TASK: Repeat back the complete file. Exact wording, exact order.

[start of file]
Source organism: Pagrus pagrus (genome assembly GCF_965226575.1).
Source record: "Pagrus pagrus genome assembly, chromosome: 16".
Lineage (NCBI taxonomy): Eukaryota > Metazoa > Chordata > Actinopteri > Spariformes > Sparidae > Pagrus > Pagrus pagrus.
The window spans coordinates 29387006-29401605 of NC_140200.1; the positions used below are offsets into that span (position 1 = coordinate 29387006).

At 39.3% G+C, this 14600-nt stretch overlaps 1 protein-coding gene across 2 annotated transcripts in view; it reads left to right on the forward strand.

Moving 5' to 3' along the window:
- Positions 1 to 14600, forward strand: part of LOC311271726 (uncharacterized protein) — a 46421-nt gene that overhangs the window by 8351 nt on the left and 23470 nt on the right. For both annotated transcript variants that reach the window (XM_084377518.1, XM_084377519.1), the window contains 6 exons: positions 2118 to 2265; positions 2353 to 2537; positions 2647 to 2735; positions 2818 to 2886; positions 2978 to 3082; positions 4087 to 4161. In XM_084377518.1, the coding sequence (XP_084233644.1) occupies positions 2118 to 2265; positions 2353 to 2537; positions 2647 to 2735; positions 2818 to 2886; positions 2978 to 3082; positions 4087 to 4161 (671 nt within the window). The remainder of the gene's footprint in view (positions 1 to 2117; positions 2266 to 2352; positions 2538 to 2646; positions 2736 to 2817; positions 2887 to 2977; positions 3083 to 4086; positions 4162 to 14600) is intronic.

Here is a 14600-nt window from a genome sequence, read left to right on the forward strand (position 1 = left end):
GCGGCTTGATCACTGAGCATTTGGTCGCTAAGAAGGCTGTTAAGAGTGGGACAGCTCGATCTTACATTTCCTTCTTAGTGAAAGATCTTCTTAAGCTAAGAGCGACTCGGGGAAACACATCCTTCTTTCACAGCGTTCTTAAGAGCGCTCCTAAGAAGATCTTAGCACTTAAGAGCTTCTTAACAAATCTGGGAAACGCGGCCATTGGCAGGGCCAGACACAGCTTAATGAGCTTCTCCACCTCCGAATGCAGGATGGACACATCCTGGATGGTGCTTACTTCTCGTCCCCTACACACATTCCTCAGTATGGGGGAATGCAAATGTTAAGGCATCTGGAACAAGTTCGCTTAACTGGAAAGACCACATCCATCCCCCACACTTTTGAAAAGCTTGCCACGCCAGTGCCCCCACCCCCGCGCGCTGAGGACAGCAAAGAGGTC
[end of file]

Source organism: Pagrus pagrus (genome assembly GCF_965226575.1).
Source record: "Pagrus pagrus genome assembly, chromosome: 16".
Lineage (NCBI taxonomy): Eukaryota > Metazoa > Chordata > Actinopteri > Spariformes > Sparidae > Pagrus > Pagrus pagrus.
The window spans coordinates 29387006-29401605 of NC_140200.1; the positions used below are offsets into that span (position 1 = coordinate 29387006).

At 39.3% G+C, this 14600-nt stretch overlaps 1 protein-coding gene across 2 annotated transcripts in view; it reads left to right on the forward strand.

Moving 5' to 3' along the window:
- Positions 1 to 14600, forward strand: part of LOC311271726 (uncharacterized protein) — a 46421-nt gene that overhangs the window by 8351 nt on the left and 23470 nt on the right. For both annotated transcript variants that reach the window (XM_084377518.1, XM_084377519.1), the window contains 6 exons: positions 2118 to 2265; positions 2353 to 2537; positions 2647 to 2735; positions 2818 to 2886; positions 2978 to 3082; positions 4087 to 4161. In XM_084377518.1, the coding sequence (XP_084233644.1) occupies positions 2118 to 2265; positions 2353 to 2537; positions 2647 to 2735; positions 2818 to 2886; positions 2978 to 3082; positions 4087 to 4161 (671 nt within the window). The remainder of the gene's footprint in view (positions 1 to 2117; positions 2266 to 2352; positions 2538 to 2646; positions 2736 to 2817; positions 2887 to 2977; positions 3083 to 4086; positions 4162 to 14600) is intronic.

Here is a 14600-nt window from a genome sequence, read left to right on the forward strand (position 1 = left end):
GCGGCTTGATCACTGAGCATTTGGTCGCTAAGAAGGCTGTTAAGAGTGGGACAGCTCGATCTTACATTTCCTTCTTAGTGAAAGATCTTCTTAAGCTAAGAGCGACTCGGGGAAACACATCCTTCTTTCACAGCGTTCTTAAGAGCGCTCCTAAGAAGATCTTAGCACTTAAGAGCTTCTTAACAAATCTGGGAAACGCGGCCATTGGCAGGGCCAGACACAGCTTAATGAGCTTCTCCACCTCCGAATGCAGGATGGACACATCCTGGATGGTGCTTACTTCTCGTCCCCTACACACATTCCTCAGTATGGGGGAATGCAAATGTTAAGGCATCTGGAACAAGTTCGCTTAACTGGAAAGACCACATCCATCCCCCACACTTTTGAAAAGCTTGCCACGCCAGTGCCCCCACCCCCGCGCGCTGAGGACAGCAAAGAGGTC